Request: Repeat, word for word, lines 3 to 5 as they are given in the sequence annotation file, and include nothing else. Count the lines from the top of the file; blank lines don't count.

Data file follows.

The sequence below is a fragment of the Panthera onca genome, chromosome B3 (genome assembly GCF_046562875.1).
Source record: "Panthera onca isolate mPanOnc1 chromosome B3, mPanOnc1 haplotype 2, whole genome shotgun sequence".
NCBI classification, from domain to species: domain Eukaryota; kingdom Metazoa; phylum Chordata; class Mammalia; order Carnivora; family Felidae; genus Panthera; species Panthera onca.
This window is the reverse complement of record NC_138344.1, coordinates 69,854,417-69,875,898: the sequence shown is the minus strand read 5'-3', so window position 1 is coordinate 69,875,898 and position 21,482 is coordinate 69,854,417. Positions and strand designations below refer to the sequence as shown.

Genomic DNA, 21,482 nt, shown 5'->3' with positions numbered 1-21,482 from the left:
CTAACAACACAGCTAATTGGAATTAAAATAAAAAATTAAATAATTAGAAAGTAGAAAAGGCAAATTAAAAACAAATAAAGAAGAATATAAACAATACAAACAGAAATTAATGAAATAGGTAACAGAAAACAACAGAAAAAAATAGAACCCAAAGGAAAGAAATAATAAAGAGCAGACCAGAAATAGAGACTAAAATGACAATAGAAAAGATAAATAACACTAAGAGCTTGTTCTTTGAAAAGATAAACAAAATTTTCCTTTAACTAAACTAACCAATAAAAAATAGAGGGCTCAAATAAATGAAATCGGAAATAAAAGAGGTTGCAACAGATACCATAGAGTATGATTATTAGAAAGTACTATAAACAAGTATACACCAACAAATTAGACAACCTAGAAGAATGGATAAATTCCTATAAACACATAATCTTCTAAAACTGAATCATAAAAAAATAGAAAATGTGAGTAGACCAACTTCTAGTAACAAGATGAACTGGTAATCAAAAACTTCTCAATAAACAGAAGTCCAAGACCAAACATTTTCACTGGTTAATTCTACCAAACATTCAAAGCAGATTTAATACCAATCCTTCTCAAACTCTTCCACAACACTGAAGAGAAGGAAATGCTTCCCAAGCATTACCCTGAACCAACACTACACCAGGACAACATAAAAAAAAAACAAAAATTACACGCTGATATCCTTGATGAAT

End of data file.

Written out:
NCBI classification, from domain to species: domain Eukaryota; kingdom Metazoa; phylum Chordata; class Mammalia; order Carnivora; family Felidae; genus Panthera; species Panthera onca.
This window is the reverse complement of record NC_138344.1, coordinates 69,854,417-69,875,898: the sequence shown is the minus strand read 5'-3', so window position 1 is coordinate 69,875,898 and position 21,482 is coordinate 69,854,417. Positions and strand designations below refer to the sequence as shown.

Genomic DNA, 21,482 nt, shown 5'->3' with positions numbered 1-21,482 from the left: